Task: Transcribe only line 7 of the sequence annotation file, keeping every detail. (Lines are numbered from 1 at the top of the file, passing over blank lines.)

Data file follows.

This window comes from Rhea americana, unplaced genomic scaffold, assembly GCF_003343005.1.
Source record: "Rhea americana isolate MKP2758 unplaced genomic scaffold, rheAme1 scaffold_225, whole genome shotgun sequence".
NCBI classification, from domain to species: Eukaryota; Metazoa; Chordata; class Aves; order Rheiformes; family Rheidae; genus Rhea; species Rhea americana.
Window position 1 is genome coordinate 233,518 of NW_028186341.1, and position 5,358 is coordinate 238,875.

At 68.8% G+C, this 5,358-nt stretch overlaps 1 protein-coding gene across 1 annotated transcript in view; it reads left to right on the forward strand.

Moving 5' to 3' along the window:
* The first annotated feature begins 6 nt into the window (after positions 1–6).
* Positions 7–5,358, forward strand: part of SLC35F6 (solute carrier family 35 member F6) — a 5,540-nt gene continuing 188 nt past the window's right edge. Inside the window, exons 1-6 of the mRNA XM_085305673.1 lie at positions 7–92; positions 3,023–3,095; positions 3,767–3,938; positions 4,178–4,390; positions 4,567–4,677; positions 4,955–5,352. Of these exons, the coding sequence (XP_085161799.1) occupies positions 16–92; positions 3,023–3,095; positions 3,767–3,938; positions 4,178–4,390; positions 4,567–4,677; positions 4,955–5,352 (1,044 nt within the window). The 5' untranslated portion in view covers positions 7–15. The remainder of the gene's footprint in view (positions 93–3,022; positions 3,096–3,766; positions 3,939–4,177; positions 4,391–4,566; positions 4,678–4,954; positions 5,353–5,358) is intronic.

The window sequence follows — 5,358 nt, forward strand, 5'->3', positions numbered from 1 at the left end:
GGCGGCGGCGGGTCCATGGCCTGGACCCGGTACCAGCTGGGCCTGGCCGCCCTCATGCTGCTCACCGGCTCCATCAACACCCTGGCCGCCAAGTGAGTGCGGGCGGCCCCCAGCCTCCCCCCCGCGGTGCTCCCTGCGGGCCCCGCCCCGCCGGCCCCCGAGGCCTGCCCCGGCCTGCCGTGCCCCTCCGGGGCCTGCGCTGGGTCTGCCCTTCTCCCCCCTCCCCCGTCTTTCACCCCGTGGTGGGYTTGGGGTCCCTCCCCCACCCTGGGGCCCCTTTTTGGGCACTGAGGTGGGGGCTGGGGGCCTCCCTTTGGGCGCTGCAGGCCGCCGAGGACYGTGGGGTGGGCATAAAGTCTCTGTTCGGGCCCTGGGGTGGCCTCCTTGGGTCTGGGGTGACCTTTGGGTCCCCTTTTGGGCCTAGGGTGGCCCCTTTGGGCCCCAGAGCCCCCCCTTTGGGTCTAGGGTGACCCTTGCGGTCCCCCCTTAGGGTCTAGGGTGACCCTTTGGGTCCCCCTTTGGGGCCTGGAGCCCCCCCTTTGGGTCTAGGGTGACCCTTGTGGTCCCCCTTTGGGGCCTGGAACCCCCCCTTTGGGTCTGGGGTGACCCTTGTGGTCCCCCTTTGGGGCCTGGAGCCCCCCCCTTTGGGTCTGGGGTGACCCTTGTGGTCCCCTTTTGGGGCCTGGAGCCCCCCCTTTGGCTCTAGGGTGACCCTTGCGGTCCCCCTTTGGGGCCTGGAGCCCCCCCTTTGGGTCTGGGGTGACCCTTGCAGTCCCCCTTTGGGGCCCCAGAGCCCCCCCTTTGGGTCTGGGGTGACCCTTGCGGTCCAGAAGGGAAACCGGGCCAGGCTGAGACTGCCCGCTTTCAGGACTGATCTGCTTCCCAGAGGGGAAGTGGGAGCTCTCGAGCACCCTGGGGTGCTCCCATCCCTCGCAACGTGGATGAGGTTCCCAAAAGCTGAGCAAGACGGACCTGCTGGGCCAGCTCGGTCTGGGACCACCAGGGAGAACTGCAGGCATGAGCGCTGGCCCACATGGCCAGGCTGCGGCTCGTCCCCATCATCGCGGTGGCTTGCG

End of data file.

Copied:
* The first annotated feature begins 6 nt into the window (after positions 1–6).